I, however, don’t really care about what Tilson or LL “think” is a good method!  I think there is a legal method, and that was the point of yesterday’s post, and of today’s!   There’s just one problem:  I’m not qualified to tell you what the legal method is.  Let me be clear: I am not an expert on CARB testing, or on legal interpretation of CARB-related documents that I found on the internet.   That said, when I looked at what I think are the relevant CARB testing procedures, left here by a helpful commenter (@GeneticBiscuit) on my prior post, I can’t find any reference to what Tilson is talking about with sanding off the outer layer.

I read the ASTM standards procedure, and I don’t see anything about sanding off any outer laminate layer.


In fact, there’s actually a specific reference to products where only one side is exposed to the indoor living space:


and the relevant footnote:

ll_atsm_footnoteAnyway, what I’d really like is for someone to show me where I’m wrong – where in the regulations does it say anything about the method Whitney Tilson alleged, regarding sanding off a layer of laminate.   Is it possible I just missed that part in all the legal-eze?  Maybe…

I have no dog in this fight: I am not touching the stock (neither long nor short), and I have no related interests with any of the parties involved.   I remain fascinated that, as I wrote yesterday, there seems to be ample debate around Stuff Which Should Not Be Debatable.

What say you CNBC?  Fox Business?  NY Post?  60 Minutes?   Whitney Tilson?  Let’s get the testing methodology used by each party out in the open, and compare them to the regulations.   It should be noted that Lumber Liquidators claims to have explained the differences and their “position” on the test methodology to 60 Minutes, but 60 Minutes chose not to air it.

EDIT: 4:30pm 3/3/2015:

I write posts like this because I lack the expertise needed to evaluate the situation and I’m hoping that someone can help me shed some light on the situation.   In this case, a reader in the comments quickly pointed me toward the source of Tilson’s “boards are sanded prior to testing” comments:  the CARB guide for Standard Operating Procedure for Finished Goods Testing, which notes:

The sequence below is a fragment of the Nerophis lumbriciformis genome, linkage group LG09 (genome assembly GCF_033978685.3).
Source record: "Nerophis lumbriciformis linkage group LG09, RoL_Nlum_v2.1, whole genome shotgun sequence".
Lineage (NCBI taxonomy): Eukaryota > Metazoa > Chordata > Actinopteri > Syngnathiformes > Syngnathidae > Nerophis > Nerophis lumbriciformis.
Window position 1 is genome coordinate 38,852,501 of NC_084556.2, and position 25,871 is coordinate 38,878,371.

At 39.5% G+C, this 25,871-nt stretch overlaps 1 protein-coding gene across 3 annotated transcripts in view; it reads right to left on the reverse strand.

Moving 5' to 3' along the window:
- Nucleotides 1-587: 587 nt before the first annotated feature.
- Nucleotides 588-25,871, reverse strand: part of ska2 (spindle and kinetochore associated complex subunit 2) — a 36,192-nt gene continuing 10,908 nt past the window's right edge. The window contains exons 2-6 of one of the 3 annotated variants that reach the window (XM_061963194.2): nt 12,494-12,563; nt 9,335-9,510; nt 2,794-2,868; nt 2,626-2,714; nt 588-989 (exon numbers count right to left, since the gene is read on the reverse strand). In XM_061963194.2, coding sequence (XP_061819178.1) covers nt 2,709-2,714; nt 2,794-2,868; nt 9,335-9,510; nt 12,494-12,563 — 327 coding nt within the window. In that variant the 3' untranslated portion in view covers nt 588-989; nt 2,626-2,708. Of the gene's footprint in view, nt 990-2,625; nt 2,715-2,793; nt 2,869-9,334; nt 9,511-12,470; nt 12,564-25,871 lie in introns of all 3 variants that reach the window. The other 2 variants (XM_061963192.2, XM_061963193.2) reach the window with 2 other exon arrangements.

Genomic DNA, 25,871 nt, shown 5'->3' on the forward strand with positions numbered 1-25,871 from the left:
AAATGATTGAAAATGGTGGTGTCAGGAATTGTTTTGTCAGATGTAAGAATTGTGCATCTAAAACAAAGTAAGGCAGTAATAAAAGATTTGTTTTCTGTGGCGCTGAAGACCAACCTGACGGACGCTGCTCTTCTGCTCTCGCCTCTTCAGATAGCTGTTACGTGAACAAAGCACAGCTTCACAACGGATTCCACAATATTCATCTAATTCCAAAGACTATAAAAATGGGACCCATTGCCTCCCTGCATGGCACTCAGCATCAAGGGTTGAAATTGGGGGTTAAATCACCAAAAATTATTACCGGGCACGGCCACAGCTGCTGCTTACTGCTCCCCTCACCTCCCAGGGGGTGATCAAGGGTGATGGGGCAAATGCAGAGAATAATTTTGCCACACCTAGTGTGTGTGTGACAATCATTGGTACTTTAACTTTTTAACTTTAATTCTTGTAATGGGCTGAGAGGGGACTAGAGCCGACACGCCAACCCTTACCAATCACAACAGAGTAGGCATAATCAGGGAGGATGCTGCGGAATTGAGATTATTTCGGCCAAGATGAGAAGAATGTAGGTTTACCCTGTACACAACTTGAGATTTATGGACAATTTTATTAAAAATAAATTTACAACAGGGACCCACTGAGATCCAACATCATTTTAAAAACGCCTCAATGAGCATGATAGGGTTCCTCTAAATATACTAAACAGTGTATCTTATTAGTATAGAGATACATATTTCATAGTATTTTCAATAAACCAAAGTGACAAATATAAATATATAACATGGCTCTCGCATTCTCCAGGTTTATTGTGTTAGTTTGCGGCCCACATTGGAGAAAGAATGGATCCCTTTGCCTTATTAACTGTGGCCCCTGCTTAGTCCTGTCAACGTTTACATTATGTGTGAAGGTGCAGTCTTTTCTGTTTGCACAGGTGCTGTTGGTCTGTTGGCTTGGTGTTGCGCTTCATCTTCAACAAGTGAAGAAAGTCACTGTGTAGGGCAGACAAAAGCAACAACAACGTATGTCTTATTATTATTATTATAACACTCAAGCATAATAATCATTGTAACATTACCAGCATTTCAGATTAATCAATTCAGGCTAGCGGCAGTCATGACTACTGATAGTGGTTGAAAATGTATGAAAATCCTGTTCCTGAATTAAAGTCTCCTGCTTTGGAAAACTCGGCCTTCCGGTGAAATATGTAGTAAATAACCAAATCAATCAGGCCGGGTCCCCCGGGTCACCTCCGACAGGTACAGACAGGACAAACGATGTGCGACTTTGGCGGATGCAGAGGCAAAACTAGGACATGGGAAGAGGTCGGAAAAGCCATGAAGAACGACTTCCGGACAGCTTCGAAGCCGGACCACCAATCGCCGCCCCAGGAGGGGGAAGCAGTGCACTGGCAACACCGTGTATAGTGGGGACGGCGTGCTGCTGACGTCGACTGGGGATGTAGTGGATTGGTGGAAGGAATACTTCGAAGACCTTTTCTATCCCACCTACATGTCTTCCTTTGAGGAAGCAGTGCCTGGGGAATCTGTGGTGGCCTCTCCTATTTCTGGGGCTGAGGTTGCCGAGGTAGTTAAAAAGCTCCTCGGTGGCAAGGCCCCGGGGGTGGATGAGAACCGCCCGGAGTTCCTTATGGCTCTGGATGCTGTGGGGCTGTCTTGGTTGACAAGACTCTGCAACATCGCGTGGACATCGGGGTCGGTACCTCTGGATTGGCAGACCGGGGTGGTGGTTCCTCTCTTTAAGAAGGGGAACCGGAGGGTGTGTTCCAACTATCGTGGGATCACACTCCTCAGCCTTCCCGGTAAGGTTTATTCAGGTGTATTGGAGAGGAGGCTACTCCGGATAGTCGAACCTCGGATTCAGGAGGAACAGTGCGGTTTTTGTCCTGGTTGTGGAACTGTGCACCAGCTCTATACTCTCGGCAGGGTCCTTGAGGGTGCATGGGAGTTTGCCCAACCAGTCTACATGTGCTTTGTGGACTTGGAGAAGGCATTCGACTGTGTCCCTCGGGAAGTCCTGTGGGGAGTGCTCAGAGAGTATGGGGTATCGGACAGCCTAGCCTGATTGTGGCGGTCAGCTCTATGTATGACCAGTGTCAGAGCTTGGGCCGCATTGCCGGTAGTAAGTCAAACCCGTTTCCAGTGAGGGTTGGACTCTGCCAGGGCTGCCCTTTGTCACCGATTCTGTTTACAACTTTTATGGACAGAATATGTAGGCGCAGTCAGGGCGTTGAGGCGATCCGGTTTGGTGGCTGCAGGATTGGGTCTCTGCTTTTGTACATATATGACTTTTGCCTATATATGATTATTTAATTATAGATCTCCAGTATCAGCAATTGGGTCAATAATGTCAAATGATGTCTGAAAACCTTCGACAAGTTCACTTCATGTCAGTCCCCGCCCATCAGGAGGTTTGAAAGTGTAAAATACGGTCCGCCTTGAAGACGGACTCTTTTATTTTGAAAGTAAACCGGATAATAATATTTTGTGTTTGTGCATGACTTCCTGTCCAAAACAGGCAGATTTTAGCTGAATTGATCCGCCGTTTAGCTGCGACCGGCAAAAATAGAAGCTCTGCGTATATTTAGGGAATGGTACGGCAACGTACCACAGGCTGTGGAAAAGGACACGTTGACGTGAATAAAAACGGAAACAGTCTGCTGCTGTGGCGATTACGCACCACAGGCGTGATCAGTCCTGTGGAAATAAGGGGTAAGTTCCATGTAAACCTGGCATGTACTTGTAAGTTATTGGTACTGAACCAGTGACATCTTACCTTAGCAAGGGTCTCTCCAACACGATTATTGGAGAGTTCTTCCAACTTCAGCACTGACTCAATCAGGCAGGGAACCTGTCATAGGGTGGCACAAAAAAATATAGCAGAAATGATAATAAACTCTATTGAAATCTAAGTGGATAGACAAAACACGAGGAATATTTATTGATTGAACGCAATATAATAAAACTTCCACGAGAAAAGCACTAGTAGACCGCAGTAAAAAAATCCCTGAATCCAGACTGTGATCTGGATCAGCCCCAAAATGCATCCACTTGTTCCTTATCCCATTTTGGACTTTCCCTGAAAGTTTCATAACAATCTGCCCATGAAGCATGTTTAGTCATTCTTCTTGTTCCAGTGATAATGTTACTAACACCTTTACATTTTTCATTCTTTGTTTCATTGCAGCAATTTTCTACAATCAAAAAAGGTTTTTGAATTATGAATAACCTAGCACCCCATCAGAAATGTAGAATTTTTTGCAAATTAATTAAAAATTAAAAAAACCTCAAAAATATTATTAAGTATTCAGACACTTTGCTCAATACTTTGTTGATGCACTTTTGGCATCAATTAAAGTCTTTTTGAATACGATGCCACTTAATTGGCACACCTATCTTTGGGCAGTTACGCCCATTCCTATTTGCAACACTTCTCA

This certainly changes my view of Tilson’s test method, and I’d love to hear how Lumber Liquidators can rationalize their method – or what their method even is.   Nevertheless, the point of my original post remains:  this should be a black and white matter for regulators to evaluate,  not a case of “he said / she said.”

I’d be remiss if I didn’t point out one more thing though, which again, will be easy for regulators to evaluate:  note the language:

“For finished goods that consist of a laminated product in which one side is not laminated or coated, the  product may be cut and tested as a panel with a surface coating on one side (see SOP for composite wood panels).”

The SOP for Finished Goods specifically mentions flooring, but this clause above implies that flooring laminated on only one side (which is what we’re talking about, right?) may be tested without removing the laminate.

I’m pretty much done ignorantly speculating on what the proper CARB protocol is.   I now understand where Tilson got his explanation that the proper method involves sanding off the laminate, and I’ll leave it to the regulators and experts to determine which test method applies to LL’s products in question.

Lumber Liquidators: Black and White

ASTM E1333 Standards

60 Minutes:  Lumber Liquidators Linked To Health and Safety Violations

Tilson: Why I’m Short $LL

California CARB Regulations

Xuaha Zhou: Illegal Products Could Spell Big Trouble at Lumber Liquidators

Lumber Liquidators SEC 8-k response to 60 Minutes piece


no positions in $LL

ps – nothing in this post should be construed as an attempt to take a bullish or bearish view on $LL, regardless of what the proper CARB testing protocol is…